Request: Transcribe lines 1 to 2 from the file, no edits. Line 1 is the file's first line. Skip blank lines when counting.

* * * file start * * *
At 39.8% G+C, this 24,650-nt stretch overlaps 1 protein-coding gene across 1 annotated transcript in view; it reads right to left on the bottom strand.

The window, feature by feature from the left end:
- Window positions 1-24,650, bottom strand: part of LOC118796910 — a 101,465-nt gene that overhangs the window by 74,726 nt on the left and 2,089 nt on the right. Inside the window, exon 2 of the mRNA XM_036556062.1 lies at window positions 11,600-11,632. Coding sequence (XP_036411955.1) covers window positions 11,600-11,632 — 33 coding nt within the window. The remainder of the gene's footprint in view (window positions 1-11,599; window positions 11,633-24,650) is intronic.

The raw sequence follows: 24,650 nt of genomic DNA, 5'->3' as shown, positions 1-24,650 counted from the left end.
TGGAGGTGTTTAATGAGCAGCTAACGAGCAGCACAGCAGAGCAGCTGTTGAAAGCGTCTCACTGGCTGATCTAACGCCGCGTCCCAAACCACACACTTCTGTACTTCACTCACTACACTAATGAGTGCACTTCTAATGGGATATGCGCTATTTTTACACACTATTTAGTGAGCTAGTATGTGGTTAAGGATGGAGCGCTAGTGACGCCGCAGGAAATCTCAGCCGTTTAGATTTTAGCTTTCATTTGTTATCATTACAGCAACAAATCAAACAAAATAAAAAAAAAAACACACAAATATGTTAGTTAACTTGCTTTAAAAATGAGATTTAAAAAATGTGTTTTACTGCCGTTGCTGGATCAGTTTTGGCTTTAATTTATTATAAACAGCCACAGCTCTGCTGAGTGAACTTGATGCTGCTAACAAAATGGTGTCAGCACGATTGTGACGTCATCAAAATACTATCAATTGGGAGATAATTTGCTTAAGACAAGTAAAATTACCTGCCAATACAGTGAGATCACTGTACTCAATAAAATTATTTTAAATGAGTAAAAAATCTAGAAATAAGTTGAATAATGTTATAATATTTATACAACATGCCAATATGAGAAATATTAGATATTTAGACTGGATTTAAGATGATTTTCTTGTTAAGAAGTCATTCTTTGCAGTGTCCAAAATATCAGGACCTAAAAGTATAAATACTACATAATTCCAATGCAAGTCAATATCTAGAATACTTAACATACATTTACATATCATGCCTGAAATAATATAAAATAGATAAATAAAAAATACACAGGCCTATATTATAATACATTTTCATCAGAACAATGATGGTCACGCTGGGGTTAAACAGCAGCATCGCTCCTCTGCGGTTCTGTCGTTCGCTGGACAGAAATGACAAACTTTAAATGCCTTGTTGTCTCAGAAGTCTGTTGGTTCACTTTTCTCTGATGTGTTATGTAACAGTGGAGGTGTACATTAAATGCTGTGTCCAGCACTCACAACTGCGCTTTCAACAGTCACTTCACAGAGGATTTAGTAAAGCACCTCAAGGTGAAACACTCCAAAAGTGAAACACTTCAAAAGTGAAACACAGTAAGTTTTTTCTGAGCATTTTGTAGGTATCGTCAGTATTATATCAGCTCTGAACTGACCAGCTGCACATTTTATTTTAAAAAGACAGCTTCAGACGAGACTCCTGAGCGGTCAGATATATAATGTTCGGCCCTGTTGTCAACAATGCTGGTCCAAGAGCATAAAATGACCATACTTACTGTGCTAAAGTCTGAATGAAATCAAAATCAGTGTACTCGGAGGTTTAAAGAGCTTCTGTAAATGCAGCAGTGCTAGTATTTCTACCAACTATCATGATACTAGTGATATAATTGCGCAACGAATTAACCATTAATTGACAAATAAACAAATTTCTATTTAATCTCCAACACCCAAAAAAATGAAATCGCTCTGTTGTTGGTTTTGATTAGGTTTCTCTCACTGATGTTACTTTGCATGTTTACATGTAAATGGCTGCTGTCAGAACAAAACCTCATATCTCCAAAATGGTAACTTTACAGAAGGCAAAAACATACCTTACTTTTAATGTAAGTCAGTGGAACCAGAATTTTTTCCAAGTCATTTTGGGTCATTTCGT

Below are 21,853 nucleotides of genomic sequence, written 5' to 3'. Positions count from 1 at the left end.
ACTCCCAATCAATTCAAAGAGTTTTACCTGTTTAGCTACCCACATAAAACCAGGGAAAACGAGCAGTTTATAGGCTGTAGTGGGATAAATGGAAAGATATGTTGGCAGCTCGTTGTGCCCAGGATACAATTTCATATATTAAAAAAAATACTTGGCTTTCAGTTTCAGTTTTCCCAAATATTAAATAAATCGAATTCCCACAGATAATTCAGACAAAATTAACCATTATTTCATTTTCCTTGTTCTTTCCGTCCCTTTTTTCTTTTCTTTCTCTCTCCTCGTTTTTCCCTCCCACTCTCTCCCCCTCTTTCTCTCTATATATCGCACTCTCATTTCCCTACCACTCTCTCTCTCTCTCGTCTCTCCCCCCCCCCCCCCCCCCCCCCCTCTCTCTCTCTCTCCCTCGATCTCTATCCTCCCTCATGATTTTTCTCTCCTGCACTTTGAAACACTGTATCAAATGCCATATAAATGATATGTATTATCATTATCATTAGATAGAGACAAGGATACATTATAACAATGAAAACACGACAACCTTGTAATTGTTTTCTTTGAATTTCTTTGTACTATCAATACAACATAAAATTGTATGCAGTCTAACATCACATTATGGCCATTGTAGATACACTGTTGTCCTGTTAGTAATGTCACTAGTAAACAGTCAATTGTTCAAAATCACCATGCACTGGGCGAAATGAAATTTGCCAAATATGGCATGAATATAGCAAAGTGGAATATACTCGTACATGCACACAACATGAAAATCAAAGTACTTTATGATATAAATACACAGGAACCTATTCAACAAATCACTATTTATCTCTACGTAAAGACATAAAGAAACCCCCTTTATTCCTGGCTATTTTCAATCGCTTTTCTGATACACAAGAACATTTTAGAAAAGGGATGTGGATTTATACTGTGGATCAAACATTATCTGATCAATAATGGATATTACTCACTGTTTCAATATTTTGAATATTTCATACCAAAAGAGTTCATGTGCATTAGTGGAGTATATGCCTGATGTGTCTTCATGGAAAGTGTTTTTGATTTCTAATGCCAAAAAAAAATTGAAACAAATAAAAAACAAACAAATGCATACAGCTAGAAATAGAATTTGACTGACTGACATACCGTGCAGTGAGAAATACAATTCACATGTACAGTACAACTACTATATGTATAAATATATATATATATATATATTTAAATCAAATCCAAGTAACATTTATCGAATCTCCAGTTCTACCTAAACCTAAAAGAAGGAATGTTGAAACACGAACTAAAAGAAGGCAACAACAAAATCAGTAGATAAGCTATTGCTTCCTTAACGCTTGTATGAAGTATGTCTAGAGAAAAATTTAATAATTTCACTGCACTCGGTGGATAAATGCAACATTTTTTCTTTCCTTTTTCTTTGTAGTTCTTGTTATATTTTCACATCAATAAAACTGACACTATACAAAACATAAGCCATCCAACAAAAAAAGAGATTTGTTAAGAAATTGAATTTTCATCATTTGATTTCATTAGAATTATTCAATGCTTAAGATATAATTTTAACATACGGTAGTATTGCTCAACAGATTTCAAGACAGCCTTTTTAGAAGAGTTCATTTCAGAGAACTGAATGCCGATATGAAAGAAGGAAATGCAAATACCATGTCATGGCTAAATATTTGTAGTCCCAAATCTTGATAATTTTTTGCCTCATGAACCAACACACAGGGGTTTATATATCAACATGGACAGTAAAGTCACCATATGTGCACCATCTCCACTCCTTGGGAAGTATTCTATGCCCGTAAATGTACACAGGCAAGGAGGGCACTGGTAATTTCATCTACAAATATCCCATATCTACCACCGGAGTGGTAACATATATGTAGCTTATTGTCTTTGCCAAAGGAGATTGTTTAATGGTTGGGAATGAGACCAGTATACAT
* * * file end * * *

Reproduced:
At 39.8% G+C, this 24,650-nt stretch overlaps 1 protein-coding gene across 1 annotated transcript in view; it reads right to left on the bottom strand.

The window, feature by feature from the left end: